I can assure my hon. Friend that there is constant dialogue between the Treasury and the Department about a range of issues. Officials from the two Departments have been in touch with one another to see how best we can model and design this tax: that is what the consultation has been about, in some detail.
I accept that there are arguments for saying that introducing a new tax with a different basis changes behaviour. It is question of how we can best anticipate and model that so that we can achieve our environmental and revenue-raising objectives without causing damage. Hon. Members have talked about the aviation industry and the positive effect it has, both technologically and economically, in our society. I am still trying to get out of my head thoughts of Mr. Howarth in his aeroplane, hopefully ahead of the major bomber that will be taking part in the flypast. The hon. Gentleman captures the enthusiasm of a lot of people who are interested in industries that were created a century ago and upon which the prosperity of our country has been based for many years. The Government have no wish to do anything but continue to encourage them to prosper and grow.
My hon. Friends the Members for Eccles (Ian Stewart), for South Derbyshire (Mr. Todd), for Derby, North (Mr. Laxton), for North-West Leicestershire (David Taylor), and for Aberdeen, South (Miss Begg) made important and pertinent points. I can assure all of them that each detail is being kept in view in the work that is going on to design the tax. We are aware of all the issues to do with chasing freight offshore, the issues affecting particular regional airports and, obviously, of the economic benefits that come with having an expanding regional airport doing business. Clearly, Aberdeen has its own international context, which my hon. Friend the Member for Aberdeen, South talked about a great deal. Taking all these things into account is an important part of our design for the tax.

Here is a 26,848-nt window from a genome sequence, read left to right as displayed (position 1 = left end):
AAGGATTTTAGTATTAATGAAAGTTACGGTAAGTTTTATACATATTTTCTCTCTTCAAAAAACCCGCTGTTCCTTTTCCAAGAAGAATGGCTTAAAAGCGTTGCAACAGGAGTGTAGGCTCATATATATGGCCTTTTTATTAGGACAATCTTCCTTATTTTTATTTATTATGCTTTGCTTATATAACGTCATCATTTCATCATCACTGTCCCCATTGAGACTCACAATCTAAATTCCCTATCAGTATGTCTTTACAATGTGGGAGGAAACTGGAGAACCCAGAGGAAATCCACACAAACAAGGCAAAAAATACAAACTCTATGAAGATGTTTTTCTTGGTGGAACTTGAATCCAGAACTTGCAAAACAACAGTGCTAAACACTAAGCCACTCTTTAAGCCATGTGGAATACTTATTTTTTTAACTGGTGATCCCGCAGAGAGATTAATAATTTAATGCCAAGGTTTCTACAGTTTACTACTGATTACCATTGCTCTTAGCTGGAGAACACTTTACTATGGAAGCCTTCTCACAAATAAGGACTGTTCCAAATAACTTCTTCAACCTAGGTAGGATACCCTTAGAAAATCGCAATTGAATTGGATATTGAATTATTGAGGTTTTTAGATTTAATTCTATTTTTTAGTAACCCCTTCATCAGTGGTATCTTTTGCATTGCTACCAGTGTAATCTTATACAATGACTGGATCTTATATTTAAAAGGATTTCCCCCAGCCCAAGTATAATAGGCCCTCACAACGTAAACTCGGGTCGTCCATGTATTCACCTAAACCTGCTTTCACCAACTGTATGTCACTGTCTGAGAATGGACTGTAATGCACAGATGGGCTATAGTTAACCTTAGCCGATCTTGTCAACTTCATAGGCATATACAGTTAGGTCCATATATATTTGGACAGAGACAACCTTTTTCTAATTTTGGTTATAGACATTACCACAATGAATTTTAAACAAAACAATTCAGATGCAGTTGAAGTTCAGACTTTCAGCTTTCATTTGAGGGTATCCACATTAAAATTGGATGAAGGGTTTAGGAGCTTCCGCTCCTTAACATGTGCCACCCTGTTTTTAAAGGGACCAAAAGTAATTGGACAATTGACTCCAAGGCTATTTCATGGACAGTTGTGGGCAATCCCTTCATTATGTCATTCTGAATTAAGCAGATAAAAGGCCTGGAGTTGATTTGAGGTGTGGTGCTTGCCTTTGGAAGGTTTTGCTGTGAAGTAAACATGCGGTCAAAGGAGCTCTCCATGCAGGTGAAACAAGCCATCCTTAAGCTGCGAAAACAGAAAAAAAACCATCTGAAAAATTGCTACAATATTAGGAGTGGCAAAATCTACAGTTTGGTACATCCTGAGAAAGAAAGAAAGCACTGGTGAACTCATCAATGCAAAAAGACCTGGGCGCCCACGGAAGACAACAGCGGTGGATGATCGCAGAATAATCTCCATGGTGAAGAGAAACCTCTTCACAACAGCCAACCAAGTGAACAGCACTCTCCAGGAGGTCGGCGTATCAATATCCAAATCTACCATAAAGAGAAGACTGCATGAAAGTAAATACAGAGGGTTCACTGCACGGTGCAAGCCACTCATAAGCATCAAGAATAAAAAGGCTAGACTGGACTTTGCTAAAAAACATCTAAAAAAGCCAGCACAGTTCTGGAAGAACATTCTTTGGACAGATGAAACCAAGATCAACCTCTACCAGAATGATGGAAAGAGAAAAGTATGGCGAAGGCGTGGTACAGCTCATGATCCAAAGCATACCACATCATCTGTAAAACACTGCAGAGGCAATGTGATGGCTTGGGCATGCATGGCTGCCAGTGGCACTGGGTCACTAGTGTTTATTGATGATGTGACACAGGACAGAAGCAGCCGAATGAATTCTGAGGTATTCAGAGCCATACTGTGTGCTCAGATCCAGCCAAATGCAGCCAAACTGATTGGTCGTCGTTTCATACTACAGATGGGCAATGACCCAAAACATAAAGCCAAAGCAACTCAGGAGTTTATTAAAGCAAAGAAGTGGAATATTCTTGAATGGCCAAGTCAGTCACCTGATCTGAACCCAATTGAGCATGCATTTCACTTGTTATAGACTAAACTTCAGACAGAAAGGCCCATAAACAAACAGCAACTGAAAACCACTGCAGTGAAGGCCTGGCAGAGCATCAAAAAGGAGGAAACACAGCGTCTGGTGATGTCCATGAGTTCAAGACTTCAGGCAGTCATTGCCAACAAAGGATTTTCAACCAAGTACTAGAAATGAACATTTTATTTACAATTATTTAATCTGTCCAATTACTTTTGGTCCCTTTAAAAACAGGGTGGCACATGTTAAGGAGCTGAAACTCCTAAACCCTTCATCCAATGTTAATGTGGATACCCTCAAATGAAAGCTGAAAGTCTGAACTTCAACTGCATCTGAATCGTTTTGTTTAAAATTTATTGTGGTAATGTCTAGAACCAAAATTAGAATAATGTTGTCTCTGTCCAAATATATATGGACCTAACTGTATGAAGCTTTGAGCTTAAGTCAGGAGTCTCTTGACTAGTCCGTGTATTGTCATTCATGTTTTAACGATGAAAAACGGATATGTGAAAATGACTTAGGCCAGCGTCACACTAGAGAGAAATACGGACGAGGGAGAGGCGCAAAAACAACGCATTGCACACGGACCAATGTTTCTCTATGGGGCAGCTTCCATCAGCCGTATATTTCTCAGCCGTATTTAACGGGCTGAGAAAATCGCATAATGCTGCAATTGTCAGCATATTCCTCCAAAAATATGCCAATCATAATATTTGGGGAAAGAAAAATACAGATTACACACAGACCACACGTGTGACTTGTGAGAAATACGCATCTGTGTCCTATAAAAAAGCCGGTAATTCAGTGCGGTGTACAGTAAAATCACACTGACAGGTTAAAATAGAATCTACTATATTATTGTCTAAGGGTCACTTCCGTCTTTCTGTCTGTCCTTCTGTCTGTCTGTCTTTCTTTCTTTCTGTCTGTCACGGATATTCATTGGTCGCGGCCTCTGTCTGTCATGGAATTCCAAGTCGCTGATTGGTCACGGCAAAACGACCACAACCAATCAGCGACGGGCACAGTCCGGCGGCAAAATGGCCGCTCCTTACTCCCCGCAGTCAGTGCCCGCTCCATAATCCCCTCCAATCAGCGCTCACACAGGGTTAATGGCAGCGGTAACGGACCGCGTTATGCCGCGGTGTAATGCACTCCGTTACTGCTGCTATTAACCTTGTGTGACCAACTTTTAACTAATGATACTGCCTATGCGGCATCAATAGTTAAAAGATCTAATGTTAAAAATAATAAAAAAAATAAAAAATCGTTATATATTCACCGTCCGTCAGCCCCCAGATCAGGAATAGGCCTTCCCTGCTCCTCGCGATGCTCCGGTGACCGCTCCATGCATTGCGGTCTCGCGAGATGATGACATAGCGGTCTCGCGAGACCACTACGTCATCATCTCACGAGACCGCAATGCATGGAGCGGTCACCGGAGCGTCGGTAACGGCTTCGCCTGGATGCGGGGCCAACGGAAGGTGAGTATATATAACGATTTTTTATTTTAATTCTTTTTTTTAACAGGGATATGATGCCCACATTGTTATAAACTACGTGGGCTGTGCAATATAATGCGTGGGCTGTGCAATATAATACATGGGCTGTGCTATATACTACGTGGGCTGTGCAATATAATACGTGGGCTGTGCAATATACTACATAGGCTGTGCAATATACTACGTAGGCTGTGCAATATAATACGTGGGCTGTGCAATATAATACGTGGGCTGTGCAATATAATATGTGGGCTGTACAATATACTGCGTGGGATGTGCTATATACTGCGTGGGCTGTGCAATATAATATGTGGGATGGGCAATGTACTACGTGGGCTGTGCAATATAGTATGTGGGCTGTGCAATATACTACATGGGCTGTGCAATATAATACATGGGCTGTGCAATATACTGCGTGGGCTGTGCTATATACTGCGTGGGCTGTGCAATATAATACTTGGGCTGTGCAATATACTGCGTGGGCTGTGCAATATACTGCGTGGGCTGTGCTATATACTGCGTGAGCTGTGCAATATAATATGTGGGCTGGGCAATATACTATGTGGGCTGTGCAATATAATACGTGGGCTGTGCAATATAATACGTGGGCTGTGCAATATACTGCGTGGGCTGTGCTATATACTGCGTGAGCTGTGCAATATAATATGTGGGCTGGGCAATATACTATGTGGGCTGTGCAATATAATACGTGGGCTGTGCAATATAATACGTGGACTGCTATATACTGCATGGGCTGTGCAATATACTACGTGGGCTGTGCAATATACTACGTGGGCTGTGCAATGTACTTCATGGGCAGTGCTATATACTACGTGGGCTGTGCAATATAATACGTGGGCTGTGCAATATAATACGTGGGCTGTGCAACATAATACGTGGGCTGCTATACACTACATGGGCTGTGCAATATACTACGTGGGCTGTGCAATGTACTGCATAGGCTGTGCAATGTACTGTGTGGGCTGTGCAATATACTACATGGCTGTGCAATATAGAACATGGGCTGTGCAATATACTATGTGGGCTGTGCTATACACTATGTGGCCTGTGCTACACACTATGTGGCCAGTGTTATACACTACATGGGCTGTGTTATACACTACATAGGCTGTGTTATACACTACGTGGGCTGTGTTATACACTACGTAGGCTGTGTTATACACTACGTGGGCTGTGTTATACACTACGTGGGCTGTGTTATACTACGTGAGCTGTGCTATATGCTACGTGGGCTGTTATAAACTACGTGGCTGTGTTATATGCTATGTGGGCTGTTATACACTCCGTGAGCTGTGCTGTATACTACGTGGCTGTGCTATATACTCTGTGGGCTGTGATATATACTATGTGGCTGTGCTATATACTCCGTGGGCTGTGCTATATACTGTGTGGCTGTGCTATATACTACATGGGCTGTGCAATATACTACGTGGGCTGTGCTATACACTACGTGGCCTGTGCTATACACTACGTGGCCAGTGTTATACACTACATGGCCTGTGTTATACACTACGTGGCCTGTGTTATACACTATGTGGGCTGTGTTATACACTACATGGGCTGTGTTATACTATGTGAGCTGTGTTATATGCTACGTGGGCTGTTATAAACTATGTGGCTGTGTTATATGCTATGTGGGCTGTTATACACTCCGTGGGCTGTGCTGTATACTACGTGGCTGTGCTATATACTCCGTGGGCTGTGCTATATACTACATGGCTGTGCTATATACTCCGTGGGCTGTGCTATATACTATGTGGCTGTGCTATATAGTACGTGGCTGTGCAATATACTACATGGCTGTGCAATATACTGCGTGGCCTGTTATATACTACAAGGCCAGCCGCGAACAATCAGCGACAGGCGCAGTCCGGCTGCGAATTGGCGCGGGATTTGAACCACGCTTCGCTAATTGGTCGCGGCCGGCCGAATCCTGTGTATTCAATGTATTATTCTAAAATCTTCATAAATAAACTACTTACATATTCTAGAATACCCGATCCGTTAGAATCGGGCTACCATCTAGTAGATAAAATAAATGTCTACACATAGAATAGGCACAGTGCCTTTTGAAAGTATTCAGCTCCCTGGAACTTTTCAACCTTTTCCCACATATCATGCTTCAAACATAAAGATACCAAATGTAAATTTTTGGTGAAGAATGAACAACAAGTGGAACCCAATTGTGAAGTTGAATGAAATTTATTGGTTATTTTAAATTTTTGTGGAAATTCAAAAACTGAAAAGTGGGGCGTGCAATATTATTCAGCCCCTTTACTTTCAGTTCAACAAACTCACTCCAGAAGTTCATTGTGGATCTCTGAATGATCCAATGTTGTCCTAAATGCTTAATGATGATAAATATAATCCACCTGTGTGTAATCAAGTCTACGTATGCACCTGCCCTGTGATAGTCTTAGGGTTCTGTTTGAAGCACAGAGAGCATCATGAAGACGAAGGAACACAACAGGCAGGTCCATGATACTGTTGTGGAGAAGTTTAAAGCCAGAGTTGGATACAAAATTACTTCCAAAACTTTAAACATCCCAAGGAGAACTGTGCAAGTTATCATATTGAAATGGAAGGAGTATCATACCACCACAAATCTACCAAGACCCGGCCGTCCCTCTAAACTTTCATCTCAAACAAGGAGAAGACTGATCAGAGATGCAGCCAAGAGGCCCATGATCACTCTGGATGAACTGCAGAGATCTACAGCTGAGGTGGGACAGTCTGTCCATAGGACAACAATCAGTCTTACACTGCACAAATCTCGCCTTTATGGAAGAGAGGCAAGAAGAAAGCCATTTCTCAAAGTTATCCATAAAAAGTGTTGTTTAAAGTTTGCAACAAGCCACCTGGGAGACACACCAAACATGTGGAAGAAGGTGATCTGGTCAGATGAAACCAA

Opposition Members and hon. Friends talked about the way in which the tax was being modelled, particularly about whether using the maximum take-off weight was the right basis for the tax. This is probably the best proxy that we can get, in the current circumstances, upon which to base the tax, because we are trying to find an objective, uniform measure or combination of measures that will define an aircraft's flight, and maximum take-off weight is a reasonable one. Many hon. Members have said, understandably, that emissions would be a better basis on which to levy the tax, but the difficulty is the Chicago convention. Charging for emissions on routes has already been deemed illegal in the European courts, so it is dubious in the extreme whether we could charge a tax purely on emissions for those purposes, given our international agreements. We therefore have to find a proxy. We consulted on maximum take-off weight, and heard about some of the problems that have been raised in today's debate. We are happy to listen to other observations about whether we could use nitrate emissions and various other things, but the key to levying a tax is that it has to be simple enough for people to understand in advance what their liability is likely to be, robust enough not to vary between different flights by the same aircraft, and stable enough. Again, if hon. Members in the Chamber have other views, or have been in touch with stakeholders who have other views, I should be happy to hear them. However, we are still of the opinion that maximum take-off weight is probably about the best proxy for emissions that we have at the moment.